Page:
An app developed by a UNSW School of Built Environment researcher that visualises indoor thermal comfort, household energy and water consumption has won a Smart Cities Award.  

The Committee for Sydney Smart City Awards 2019 has given the award to the app, developed by Dr Anir Upadhyay with the CRC for Low Carbon Living, in the category Best Data as an Enabler Initiative. The awards celebrate projects and partnerships that address the fundamental challenges faced by cities, governments, communities, industry and the ICT sector in Sydney. They provide an opportunity for organisations to profile how they have been contributing to a more data-driven and responsive Greater Sydney.

VIHEW uses real-time data collected through smart home devices and sensors to show indoor thermal environmental conditions and utility consumption patterns. 

“Real-time data is collected using the ‘internet of things’ meters and sensors, state-of-the-art cloud computing technology and delivers user-friendly information through an interactive dashboard,” says Dr Upadhyay.

“VIHEW, which is currently being used in 20 households, displays energy consumption of different services – such as lighting, plug loads, air conditioning, water heating and pool pump – and solar energy generation, [while] encouraging households to optimise energy consumption by using energy-efficient appliances or through behavioural changes.”

The Data as an Enabler Initiative category is awarded to a platform, initiative, project or strategy that demonstrates how it has created new markets, opportunities or behaviour change through data use.

“The platform can [potentially] be used by thousands of houses to receive the personalised service through a password-protected unique user identity.”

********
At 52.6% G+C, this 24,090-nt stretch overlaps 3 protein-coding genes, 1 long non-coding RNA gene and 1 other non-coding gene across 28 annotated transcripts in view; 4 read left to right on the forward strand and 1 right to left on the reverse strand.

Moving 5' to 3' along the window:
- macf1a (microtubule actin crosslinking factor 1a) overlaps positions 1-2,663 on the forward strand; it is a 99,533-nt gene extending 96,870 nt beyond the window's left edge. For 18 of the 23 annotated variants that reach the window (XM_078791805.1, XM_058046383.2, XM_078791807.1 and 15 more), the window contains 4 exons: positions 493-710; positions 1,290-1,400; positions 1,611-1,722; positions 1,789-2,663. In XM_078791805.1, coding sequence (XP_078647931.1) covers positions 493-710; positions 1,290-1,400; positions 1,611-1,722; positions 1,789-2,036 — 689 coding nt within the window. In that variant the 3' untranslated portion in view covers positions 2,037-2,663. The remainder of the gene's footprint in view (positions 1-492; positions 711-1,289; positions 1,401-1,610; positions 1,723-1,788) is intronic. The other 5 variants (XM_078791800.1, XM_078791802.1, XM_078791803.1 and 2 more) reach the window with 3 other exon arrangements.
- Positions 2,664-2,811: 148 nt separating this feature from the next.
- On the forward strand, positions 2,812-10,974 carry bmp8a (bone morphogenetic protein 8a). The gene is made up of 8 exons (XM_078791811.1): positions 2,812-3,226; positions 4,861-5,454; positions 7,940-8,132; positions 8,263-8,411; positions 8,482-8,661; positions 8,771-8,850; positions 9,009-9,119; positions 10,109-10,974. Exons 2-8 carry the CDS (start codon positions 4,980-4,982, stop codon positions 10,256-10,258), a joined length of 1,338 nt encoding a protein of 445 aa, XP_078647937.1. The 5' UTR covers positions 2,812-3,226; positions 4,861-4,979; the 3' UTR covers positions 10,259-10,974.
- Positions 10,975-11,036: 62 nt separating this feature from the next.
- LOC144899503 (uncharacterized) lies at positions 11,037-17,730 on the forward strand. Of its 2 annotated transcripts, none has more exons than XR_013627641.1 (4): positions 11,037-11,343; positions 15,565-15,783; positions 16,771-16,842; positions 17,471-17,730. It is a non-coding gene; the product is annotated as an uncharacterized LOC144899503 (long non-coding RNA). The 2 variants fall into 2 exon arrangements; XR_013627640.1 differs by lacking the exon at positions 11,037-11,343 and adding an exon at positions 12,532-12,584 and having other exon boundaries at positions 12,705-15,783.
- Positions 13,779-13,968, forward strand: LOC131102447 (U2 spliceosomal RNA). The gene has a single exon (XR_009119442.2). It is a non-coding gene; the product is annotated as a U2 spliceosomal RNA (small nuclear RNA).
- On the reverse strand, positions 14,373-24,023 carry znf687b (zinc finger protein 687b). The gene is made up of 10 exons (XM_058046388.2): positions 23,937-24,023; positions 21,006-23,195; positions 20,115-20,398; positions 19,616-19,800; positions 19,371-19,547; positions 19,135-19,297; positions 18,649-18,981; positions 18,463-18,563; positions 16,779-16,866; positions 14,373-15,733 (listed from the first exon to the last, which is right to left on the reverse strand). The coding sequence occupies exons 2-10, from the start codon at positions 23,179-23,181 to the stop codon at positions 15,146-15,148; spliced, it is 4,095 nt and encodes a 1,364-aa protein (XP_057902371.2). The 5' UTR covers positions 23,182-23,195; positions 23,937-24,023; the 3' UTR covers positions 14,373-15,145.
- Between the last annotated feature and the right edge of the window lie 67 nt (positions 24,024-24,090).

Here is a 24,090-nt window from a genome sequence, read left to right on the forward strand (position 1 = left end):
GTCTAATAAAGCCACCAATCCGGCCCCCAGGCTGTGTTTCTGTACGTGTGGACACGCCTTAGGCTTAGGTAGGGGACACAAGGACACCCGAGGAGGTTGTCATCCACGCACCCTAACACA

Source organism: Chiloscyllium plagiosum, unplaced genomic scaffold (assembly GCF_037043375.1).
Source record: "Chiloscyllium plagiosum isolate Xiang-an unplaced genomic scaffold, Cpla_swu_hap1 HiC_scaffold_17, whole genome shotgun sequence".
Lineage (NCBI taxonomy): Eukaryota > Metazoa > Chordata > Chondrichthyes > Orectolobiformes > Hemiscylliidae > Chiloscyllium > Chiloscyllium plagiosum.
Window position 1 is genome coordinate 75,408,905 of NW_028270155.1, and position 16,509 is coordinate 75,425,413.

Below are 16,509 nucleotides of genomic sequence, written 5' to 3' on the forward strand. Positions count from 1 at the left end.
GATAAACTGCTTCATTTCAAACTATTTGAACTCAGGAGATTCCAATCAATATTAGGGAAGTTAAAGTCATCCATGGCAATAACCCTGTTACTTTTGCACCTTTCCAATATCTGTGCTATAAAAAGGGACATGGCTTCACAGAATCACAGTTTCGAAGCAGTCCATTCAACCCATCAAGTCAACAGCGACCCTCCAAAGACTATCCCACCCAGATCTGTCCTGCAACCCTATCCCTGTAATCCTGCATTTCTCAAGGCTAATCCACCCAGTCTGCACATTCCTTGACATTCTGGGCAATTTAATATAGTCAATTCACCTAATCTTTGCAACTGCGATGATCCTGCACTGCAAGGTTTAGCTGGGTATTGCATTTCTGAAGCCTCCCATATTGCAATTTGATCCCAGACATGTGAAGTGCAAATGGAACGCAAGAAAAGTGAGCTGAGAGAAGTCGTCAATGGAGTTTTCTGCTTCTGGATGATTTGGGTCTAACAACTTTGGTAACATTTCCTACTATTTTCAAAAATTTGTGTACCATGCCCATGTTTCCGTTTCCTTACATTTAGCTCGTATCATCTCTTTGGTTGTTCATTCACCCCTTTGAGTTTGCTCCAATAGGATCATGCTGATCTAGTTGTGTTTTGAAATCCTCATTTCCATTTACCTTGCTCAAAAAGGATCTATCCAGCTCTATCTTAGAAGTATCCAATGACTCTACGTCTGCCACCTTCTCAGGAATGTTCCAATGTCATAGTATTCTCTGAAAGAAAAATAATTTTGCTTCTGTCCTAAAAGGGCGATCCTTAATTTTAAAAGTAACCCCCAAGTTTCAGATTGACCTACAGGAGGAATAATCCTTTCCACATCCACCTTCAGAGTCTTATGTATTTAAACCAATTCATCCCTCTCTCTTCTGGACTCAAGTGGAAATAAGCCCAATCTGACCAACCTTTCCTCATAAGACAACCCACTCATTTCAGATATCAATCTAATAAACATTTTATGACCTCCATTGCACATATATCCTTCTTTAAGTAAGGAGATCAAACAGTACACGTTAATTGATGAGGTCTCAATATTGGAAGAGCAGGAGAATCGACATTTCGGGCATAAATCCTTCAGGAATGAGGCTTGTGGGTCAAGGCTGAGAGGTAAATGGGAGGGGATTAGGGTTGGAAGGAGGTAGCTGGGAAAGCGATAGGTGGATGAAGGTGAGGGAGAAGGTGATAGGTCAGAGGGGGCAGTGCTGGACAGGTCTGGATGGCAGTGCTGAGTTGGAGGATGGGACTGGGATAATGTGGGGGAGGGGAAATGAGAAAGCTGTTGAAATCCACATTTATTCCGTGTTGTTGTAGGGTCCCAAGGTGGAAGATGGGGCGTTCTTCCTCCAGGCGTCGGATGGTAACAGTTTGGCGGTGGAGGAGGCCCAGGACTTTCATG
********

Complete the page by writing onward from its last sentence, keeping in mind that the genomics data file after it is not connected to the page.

The CRC for Low Carbon Living CEO Professor Deo Prasad has VIHEW installed in his own energy-efficient home.

“A significant innovation of VIHEW is its personalised approach, presenting indoor thermal comfort conditions via house floor plans, and using simple graphics to illustrate indoor thermal comfort conditions which are cross-referenced with air-conditioning energy consumption to highlight issues associated with the building envelope or a household’s thermal preference,” Professor Prasad says.

“You can also use the tool remotely and adjust the comfort of your home to prepare for your arrival and shut down appliances if you have forgotten to do so when you left the house.” 

The tool also provides energy performance and total greenhouse gas emissions of buildings post-occupancy and compares it with benchmark data such as BASIX in NSW. The information generated could inform government policy and influence the development of a targeted energy efficiency program.

Utility companies may also benefit from the household scale energy/water demand and water leakages information.

“We are planning to commercialise the tool in the near future, so being nominated for this award is a great step towards this goal,” Dr Upadhyay says. 

View the Smart City Award 2019 winners.